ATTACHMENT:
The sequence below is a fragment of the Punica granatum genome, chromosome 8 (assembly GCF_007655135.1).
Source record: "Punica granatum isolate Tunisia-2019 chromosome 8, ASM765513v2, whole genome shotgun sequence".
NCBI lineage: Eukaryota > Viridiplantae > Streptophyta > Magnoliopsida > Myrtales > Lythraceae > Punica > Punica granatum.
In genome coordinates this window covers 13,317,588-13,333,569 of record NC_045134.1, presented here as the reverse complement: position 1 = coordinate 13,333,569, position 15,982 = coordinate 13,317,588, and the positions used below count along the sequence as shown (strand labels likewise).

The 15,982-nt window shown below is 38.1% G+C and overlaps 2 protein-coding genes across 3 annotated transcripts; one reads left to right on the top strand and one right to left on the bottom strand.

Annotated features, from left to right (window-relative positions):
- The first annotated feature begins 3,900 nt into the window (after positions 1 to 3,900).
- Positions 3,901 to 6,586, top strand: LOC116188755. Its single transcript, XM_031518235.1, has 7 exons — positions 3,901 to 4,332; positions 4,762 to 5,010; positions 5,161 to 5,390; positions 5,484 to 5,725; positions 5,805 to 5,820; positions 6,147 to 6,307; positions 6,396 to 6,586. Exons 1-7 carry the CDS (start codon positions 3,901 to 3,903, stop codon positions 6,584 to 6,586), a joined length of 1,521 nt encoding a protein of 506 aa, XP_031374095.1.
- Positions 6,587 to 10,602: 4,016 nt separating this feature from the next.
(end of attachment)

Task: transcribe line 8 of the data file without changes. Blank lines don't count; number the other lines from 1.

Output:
- Positions 3,901 to 6,586, top strand: LOC116188755. Its single transcript, XM_031518235.1, has 7 exons — positions 3,901 to 4,332; positions 4,762 to 5,010; positions 5,161 to 5,390; positions 5,484 to 5,725; positions 5,805 to 5,820; positions 6,147 to 6,307; positions 6,396 to 6,586. Exons 1-7 carry the CDS (start codon positions 3,901 to 3,903, stop codon positions 6,584 to 6,586), a joined length of 1,521 nt encoding a protein of 506 aa, XP_031374095.1.